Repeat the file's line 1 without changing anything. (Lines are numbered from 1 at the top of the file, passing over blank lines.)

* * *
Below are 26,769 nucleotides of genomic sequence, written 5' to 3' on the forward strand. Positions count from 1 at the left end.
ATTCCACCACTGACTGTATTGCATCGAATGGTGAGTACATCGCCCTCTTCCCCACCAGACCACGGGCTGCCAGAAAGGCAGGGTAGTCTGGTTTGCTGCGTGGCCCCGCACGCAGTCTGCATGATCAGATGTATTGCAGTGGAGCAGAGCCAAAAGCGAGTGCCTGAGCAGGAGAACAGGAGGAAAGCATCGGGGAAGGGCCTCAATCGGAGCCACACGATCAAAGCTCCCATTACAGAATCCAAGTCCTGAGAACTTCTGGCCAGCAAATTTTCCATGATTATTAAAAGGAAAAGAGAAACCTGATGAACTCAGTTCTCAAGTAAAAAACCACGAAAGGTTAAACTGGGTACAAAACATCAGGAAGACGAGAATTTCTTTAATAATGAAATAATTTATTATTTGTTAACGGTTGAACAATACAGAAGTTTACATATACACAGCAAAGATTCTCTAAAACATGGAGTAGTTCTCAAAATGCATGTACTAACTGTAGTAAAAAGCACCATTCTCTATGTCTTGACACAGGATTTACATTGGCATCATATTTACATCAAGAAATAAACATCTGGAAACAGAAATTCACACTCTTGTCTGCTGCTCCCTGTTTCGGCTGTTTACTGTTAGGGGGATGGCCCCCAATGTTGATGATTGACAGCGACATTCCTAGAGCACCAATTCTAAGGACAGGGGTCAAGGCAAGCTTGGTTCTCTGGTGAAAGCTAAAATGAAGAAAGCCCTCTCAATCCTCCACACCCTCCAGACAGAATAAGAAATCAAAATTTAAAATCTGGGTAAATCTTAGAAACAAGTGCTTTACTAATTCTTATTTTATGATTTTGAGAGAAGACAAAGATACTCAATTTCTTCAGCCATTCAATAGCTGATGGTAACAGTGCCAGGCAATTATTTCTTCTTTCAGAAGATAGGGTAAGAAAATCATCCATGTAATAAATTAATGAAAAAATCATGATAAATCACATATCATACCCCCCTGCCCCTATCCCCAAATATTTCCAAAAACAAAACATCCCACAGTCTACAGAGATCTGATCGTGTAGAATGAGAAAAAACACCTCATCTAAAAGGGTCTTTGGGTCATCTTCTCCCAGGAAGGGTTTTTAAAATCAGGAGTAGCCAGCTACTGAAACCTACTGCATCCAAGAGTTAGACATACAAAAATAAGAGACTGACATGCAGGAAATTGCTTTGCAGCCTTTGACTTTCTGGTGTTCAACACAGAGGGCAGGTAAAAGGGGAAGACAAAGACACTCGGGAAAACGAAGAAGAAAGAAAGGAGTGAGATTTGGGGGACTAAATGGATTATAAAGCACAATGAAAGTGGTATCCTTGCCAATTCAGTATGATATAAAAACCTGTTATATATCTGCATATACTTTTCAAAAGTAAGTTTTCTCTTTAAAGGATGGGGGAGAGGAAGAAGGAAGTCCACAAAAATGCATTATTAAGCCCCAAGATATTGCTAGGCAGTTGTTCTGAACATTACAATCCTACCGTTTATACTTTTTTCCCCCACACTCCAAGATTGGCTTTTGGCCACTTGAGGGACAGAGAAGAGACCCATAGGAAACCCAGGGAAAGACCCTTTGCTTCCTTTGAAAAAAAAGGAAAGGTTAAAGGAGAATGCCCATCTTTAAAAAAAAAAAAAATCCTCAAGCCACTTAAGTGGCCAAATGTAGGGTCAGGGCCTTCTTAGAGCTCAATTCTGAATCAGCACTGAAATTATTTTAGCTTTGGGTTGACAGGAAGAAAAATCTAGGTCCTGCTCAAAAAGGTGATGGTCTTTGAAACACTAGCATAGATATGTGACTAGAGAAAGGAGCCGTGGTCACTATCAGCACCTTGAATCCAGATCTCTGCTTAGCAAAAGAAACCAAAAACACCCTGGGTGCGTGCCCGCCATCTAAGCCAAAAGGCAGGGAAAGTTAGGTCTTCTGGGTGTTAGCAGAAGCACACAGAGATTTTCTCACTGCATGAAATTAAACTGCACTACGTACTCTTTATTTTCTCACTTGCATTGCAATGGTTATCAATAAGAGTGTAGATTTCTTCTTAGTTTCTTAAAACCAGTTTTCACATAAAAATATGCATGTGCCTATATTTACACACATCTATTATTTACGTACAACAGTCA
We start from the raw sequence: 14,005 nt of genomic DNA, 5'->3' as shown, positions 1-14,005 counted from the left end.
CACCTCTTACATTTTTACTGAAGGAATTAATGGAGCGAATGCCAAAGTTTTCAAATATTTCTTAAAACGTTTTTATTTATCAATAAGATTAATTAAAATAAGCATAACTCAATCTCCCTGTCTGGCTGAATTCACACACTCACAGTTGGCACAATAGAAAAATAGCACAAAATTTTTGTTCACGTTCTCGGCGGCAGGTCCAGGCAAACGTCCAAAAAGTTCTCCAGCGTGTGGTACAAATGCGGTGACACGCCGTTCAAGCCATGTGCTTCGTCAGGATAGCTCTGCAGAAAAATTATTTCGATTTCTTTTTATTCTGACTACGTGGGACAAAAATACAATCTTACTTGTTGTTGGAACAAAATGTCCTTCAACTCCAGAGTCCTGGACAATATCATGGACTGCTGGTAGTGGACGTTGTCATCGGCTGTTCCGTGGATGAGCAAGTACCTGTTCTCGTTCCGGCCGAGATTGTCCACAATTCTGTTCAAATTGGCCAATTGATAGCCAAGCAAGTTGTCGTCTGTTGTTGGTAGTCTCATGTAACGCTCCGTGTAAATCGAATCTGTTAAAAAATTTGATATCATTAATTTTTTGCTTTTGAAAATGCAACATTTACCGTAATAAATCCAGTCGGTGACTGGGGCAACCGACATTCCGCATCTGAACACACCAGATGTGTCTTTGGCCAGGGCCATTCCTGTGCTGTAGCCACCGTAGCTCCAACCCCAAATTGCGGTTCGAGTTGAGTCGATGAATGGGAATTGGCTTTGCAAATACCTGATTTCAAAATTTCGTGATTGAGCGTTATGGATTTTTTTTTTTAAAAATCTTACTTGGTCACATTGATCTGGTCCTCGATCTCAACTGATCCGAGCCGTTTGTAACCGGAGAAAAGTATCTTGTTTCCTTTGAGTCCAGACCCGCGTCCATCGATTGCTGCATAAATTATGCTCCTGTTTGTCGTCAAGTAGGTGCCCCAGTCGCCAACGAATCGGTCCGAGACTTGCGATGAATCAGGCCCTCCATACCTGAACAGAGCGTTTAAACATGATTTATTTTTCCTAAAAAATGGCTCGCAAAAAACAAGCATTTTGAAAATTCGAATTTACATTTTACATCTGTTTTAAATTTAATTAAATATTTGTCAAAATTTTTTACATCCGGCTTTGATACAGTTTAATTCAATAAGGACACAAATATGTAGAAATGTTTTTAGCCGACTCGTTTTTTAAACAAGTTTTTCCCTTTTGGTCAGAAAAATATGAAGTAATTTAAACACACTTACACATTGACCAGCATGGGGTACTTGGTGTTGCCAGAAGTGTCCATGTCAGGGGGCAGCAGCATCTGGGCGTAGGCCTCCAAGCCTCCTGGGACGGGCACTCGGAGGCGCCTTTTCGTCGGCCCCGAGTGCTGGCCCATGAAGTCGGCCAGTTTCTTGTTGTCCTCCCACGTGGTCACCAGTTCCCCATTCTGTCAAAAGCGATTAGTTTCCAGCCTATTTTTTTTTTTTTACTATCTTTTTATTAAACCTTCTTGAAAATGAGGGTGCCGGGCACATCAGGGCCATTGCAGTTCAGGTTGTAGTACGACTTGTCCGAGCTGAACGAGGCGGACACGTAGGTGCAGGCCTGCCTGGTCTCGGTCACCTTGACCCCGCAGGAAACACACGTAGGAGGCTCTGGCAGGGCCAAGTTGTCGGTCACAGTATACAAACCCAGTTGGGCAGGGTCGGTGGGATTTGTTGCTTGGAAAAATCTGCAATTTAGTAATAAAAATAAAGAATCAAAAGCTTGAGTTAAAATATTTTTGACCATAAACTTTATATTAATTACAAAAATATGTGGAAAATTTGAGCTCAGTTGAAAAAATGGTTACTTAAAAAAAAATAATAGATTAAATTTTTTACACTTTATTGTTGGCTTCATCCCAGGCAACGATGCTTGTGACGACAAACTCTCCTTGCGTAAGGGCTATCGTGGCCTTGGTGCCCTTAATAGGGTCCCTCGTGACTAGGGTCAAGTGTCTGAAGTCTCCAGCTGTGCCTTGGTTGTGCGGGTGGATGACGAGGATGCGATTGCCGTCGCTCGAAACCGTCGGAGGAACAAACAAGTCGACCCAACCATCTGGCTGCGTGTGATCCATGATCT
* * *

Below are 26,769 nucleotides of genomic sequence, written 5' to 3' on the forward strand. Positions count from 1 at the left end.